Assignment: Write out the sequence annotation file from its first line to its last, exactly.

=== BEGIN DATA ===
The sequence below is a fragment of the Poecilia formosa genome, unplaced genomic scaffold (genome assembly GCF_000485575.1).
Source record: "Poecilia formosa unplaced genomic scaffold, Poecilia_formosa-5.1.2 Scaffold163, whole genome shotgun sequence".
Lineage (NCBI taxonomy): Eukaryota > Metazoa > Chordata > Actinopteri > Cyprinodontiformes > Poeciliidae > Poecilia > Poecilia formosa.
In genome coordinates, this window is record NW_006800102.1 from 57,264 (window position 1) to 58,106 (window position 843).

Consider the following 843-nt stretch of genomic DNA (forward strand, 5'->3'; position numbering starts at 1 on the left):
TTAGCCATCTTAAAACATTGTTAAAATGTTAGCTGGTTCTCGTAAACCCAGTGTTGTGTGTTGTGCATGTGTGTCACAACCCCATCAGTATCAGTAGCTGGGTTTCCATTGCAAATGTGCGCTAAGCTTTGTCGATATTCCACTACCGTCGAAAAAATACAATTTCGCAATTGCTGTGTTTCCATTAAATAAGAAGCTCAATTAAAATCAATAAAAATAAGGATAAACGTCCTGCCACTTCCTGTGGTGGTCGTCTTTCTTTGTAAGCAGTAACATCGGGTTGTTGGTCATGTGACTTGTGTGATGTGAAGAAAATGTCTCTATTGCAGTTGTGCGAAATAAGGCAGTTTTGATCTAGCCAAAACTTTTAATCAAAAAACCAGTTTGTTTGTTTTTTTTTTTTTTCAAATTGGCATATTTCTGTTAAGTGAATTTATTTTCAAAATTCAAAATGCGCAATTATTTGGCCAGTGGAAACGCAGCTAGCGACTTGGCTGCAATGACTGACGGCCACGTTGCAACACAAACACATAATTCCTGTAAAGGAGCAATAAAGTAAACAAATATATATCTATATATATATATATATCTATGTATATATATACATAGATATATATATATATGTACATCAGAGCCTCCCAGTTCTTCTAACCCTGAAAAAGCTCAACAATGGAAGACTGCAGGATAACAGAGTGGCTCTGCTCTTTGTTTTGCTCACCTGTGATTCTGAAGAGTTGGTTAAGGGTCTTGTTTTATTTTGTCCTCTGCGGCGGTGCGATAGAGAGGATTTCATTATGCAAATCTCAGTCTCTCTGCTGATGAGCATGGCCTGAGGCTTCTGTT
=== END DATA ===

The sequence below is a fragment of the Poecilia formosa genome, unplaced genomic scaffold (genome assembly GCF_000485575.1).
Source record: "Poecilia formosa unplaced genomic scaffold, Poecilia_formosa-5.1.2 Scaffold163, whole genome shotgun sequence".
Lineage (NCBI taxonomy): Eukaryota > Metazoa > Chordata > Actinopteri > Cyprinodontiformes > Poeciliidae > Poecilia > Poecilia formosa.
In genome coordinates, this window is record NW_006800102.1 from 57,264 (window position 1) to 58,106 (window position 843).

Consider the following 843-nt stretch of genomic DNA (forward strand, 5'->3'; position numbering starts at 1 on the left):
TTAGCCATCTTAAAACATTGTTAAAATGTTAGCTGGTTCTCGTAAACCCAGTGTTGTGTGTTGTGCATGTGTGTCACAACCCCATCAGTATCAGTAGCTGGGTTTCCATTGCAAATGTGCGCTAAGCTTTGTCGATATTCCACTACCGTCGAAAAAATACAATTTCGCAATTGCTGTGTTTCCATTAAATAAGAAGCTCAATTAAAATCAATAAAAATAAGGATAAACGTCCTGCCACTTCCTGTGGTGGTCGTCTTTCTTTGTAAGCAGTAACATCGGGTTGTTGGTCATGTGACTTGTGTGATGTGAAGAAAATGTCTCTATTGCAGTTGTGCGAAATAAGGCAGTTTTGATCTAGCCAAAACTTTTAATCAAAAAACCAGTTTGTTTGTTTTTTTTTTTTTTCAAATTGGCATATTTCTGTTAAGTGAATTTATTTTCAAAATTCAAAATGCGCAATTATTTGGCCAGTGGAAACGCAGCTAGCGACTTGGCTGCAATGACTGACGGCCACGTTGCAACACAAACACATAATTCCTGTAAAGGAGCAATAAAGTAAACAAATATATATCTATATATATATATATATCTATGTATATATATACATAGATATATATATATATGTACATCAGAGCCTCCCAGTTCTTCTAACCCTGAAAAAGCTCAACAATGGAAGACTGCAGGATAACAGAGTGGCTCTGCTCTTTGTTTTGCTCACCTGTGATTCTGAAGAGTTGGTTAAGGGTCTTGTTTTATTTTGTCCTCTGCGGCGGTGCGATAGAGAGGATTTCATTATGCAAATCTCAGTCTCTCTGCTGATGAGCATGGCCTGAGGCTTCTGTT